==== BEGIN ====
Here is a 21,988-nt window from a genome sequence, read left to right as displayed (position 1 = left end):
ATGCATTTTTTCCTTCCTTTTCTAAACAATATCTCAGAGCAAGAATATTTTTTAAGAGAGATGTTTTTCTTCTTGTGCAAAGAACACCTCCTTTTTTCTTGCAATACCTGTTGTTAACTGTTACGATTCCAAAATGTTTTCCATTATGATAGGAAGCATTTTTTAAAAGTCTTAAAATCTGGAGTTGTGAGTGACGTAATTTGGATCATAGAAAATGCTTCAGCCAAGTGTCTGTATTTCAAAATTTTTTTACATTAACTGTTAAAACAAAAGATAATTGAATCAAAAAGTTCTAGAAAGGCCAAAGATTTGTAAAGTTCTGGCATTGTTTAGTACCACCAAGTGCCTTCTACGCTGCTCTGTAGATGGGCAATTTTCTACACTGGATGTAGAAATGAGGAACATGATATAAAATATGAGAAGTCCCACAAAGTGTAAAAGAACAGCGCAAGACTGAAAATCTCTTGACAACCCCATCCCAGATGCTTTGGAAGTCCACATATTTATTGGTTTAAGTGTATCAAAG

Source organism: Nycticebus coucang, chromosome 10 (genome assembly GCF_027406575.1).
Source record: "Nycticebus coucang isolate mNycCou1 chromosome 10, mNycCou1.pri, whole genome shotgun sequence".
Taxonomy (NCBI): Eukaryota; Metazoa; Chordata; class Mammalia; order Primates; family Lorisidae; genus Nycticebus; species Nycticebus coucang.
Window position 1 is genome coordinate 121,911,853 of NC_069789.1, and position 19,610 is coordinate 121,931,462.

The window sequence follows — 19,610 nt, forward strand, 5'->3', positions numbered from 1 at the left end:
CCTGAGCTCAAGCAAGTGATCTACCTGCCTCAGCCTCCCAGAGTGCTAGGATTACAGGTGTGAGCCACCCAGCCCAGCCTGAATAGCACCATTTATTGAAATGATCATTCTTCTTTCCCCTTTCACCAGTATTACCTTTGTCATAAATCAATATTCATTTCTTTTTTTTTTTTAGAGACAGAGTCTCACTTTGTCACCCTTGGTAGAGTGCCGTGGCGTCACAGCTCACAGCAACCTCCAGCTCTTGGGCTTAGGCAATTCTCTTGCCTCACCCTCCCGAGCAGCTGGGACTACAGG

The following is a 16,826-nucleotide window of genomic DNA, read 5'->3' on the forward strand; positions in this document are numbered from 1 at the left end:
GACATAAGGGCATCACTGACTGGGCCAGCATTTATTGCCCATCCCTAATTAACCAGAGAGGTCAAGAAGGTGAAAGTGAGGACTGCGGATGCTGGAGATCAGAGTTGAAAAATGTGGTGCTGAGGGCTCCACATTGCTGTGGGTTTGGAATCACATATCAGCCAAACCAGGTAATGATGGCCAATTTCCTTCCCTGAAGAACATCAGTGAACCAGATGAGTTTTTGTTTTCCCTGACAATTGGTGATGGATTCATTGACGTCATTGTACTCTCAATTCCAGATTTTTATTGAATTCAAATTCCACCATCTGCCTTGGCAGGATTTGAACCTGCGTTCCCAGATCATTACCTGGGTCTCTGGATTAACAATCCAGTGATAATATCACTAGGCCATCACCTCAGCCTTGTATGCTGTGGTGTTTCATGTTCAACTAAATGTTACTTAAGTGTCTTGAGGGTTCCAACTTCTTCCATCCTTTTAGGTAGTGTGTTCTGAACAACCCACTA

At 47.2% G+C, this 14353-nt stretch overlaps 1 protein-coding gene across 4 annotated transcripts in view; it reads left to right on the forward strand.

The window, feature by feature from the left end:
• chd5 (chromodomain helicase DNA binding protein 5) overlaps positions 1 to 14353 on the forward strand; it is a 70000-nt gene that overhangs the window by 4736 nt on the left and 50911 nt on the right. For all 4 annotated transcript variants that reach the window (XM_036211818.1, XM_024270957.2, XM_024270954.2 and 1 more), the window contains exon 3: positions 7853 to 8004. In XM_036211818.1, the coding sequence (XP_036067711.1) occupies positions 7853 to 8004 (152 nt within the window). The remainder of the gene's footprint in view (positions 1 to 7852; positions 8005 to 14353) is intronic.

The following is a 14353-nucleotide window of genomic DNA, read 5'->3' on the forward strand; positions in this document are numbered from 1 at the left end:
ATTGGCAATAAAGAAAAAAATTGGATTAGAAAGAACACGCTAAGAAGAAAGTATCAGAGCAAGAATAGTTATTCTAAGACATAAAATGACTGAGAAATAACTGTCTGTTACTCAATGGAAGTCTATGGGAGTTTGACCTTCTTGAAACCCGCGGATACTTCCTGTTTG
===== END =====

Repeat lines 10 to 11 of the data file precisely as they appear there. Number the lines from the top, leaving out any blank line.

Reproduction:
GACATAAGGGCATCACTGACTGGGCCAGCATTTATTGCCCATCCCTAATTAACCAGAGAGGTCAAGAAGGTGAAAGTGAGGACTGCGGATGCTGGAGATCAGAGTTGAAAAATGTGGTGCTGAGGGCTCCACATTGCTGTGGGTTTGGAATCACATATCAGCCAAACCAGGTAATGATGGCCAATTTCCTTCCCTGAAGAACATCAGTGAACCAGATGAGTTTTTGTTTTCCCTGACAATTGGTGATGGATTCATTGACGTCATTGTACTCTCAATTCCAGATTTTTATTGAATTCAAATTCCACCATCTGCCTTGGCAGGATTTGAACCTGCGTTCCCAGATCATTACCTGGGTCTCTGGATTAACAATCCAGTGATAATATCACTAGGCCATCACCTCAGCCTTGTATGCTGTGGTGTTTCATGTTCAACTAAATGTTACTTAAGTGTCTTGAGGGTTCCAACTTCTTCCATCCTTTTAGGTAGTGTGTTCTGAACAACCCACTA

At 47.2% G+C, this 14353-nt stretch overlaps 1 protein-coding gene across 4 annotated transcripts in view; it reads left to right on the forward strand.